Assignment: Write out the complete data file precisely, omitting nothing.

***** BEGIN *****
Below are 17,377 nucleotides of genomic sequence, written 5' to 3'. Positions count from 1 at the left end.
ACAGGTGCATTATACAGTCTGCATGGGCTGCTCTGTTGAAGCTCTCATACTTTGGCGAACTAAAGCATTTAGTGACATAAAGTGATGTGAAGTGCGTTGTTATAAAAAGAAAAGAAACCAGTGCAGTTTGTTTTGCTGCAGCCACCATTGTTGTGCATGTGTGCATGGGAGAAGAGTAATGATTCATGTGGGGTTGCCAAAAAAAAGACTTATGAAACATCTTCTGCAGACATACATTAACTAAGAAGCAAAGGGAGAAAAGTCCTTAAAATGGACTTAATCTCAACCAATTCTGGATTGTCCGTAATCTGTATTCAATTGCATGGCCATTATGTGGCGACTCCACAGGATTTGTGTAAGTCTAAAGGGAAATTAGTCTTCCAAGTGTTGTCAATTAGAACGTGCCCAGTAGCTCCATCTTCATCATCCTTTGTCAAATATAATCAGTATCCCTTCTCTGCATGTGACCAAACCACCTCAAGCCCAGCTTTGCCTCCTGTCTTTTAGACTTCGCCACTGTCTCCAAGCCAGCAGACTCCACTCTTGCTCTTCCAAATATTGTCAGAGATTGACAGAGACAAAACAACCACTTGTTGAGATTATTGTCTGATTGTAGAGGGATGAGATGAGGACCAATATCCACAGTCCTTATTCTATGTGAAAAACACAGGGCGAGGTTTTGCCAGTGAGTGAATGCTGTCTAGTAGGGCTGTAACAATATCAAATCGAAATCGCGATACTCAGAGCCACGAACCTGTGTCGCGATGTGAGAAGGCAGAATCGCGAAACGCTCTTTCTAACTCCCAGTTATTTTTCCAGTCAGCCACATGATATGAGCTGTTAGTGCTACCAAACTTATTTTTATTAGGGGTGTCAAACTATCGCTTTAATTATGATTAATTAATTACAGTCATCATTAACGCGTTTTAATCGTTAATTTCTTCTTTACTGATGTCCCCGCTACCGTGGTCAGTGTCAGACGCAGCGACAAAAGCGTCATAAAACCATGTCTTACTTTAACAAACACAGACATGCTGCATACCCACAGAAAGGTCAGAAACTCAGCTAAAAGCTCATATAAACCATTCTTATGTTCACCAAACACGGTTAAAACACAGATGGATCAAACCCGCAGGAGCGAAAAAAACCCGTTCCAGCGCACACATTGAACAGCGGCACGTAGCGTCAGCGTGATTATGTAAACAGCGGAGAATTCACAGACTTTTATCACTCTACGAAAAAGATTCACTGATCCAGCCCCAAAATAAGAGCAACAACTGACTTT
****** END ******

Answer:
Below are 17,377 nucleotides of genomic sequence, written 5' to 3'. Positions count from 1 at the left end.
ACAGGTGCATTATACAGTCTGCATGGGCTGCTCTGTTGAAGCTCTCATACTTTGGCGAACTAAAGCATTTAGTGACATAAAGTGATGTGAAGTGCGTTGTTATAAAAAGAAAAGAAACCAGTGCAGTTTGTTTTGCTGCAGCCACCATTGTTGTGCATGTGTGCATGGGAGAAGAGTAATGATTCATGTGGGGTTGCCAAAAAAAAGACTTATGAAACATCTTCTGCAGACATACATTAACTAAGAAGCAAAGGGAGAAAAGTCCTTAAAATGGACTTAATCTCAACCAATTCTGGATTGTCCGTAATCTGTATTCAATTGCATGGCCATTATGTGGCGACTCCACAGGATTTGTGTAAGTCTAAAGGGAAATTAGTCTTCCAAGTGTTGTCAATTAGAACGTGCCCAGTAGCTCCATCTTCATCATCCTTTGTCAAATATAATCAGTATCCCTTCTCTGCATGTGACCAAACCACCTCAAGCCCAGCTTTGCCTCCTGTCTTTTAGACTTCGCCACTGTCTCCAAGCCAGCAGACTCCACTCTTGCTCTTCCAAATATTGTCAGAGATTGACAGAGACAAAACAACCACTTGTTGAGATTATTGTCTGATTGTAGAGGGATGAGATGAGGACCAATATCCACAGTCCTTATTCTATGTGAAAAACACAGGGCGAGGTTTTGCCAGTGAGTGAATGCTGTCTAGTAGGGCTGTAACAATATCAAATCGAAATCGCGATACTCAGAGCCACGAACCTGTGTCGCGATGTGAGAAGGCAGAATCGCGAAACGCTCTTTCTAACTCCCAGTTATTTTTCCAGTCAGCCACATGATATGAGCTGTTAGTGCTACCAAACTTATTTTTATTAGGGGTGTCAAACTATCGCTTTAATTATGATTAATTAATTACAGTCATCATTAACGCGTTTTAATCGTTAATTTCTTCTTTACTGATGTCCCCGCTACCGTGGTCAGTGTCAGACGCAGCGACAAAAGCGTCATAAAACCATGTCTTACTTTAACAAACACAGACATGCTGCATACCCACAGAAAGGTCAGAAACTCAGCTAAAAGCTCATATAAACCATTCTTATGTTCACCAAACACGGTTAAAACACAGATGGATCAAACCCGCAGGAGCGAAAAAAACCCGTTCCAGCGCACACATTGAACAGCGGCACGTAGCGTCAGCGTGATTATGTAAACAGCGGAGAATTCACAGACTTTTATCACTCTACGAAAAAGATTCACTGATCCAGCCCCAAAATAAGAGCAACAACTGACTTT